Use Case View  «Prev  Next»
Lesson 3The use case diagram
ObjectiveIdentify the four fundamental modeling elements of a use case diagram.

Use Case Diagram

In UML (Unified Modeling Language), a use case diagram is a type of diagram that represents the functionality provided by a system in terms of actors, their goals (represented as use cases), and any dependencies between those use cases. The four fundamental modeling elements of a use case diagram are:
  1. Actors: An actor represents a role played by a user or any other system that interacts with the subject (the system being modeled). Actors are external entities that initiate a use case by requesting the system to perform a function or task. They can be human users, external hardware, or other systems.
  2. Use Cases: A use case is a specific functionality or a set of actions that the system performs to provide a measurable value to an actor. It represents a complete flow of events through the system in the context of a goal achievable by the interaction of an actor with the system. Use cases are depicted as ovals and are connected to their respective actors with lines, which can optionally be annotated to describe the nature of the interaction.
  3. System Boundary (System Box): This is a rectangle that frames all the use cases of the system, defining the scope of the system. It visually separates the internal elements (use cases) of the system from the external elements (actors). The system boundary is optional but helpful in understanding the context and limits of the system being modeled.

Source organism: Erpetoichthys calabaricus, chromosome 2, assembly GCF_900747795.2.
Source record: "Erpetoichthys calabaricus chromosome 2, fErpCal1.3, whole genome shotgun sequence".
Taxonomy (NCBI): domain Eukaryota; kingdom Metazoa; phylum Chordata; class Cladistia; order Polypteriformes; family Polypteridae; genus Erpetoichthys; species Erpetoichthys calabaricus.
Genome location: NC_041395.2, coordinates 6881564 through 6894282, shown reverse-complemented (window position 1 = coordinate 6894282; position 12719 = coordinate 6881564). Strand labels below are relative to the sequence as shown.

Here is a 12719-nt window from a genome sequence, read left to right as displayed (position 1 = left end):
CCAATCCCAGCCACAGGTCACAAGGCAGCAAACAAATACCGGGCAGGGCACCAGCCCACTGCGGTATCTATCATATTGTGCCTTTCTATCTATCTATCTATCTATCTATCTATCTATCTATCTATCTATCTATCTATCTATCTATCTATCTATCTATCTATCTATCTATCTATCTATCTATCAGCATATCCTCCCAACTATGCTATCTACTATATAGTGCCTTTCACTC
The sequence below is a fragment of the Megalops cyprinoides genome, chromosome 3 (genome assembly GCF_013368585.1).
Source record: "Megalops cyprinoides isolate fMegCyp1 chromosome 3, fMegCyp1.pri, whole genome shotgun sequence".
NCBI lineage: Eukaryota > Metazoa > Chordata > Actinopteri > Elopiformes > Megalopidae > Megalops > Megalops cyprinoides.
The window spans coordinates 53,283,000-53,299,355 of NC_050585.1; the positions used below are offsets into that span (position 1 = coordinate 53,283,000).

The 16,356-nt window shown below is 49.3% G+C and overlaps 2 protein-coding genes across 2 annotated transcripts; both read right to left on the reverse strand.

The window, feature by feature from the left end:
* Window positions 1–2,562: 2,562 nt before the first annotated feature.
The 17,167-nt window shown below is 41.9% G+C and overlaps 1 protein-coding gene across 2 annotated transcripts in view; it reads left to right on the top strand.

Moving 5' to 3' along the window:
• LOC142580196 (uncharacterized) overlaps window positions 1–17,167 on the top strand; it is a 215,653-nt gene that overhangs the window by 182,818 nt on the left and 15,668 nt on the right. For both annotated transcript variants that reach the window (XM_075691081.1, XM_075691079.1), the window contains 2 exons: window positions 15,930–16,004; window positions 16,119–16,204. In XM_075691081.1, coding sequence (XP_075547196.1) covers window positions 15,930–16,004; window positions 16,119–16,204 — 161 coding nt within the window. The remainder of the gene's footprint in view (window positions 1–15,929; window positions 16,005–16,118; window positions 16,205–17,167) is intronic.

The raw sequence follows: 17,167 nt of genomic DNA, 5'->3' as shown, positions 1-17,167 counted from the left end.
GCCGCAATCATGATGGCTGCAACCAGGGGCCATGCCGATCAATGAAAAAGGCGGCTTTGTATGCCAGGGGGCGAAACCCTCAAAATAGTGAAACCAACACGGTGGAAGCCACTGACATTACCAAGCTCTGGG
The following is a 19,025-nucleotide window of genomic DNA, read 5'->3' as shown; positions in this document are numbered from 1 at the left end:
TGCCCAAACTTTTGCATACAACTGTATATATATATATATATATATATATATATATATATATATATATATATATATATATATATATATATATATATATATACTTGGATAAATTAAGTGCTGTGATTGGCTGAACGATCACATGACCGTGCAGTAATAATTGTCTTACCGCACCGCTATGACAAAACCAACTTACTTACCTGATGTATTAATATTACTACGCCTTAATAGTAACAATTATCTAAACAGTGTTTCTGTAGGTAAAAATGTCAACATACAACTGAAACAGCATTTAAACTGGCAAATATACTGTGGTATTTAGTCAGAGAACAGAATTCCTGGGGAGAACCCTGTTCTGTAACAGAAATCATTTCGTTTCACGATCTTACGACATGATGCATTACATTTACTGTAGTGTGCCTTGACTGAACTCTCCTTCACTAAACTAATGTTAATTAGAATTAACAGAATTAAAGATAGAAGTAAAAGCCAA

4. Relationships: There are several types of relationships in a use case diagram, including:
    • Association: A line between an actor and a use case, indicating that the actor participates in the use case.
    • Include: A directed relationship between two use cases, indicating that one use case (the base use case) includes the functionality of another use case (the inclusion use case).
    • Extend: A directed relationship between two use cases, where one use case (the extension use case) adds new behaviors or actions to another use case (the base use case) under certain conditions.
    • Generalization: A relationship between actors or use cases, indicating that one actor/use case inherits the properties and behaviors of another actor/use case. It's used to show actor inheritance or use case inheritance.
These elements work together to describe the interactions and functionalities of a system from an outsider's perspective, focusing on what the system does and how it interacts with its users or other systems, rather than how the system is implemented.
The use case model has three components. The first component, and the only one actually defined by the UML, is the use case diagram. To supplement the diagram, it is almost always necessary to add a use case narrative. Once a use case is fully described, it is possible to dissect it into scenarios, or test cases. Remember that although diagrams are extremely valuable and provide substantial information, they nearly always require some form of explanation to put them into context and ensure their proper interpretation.

The Use Case Diagram

Use case diagram
Use case diagram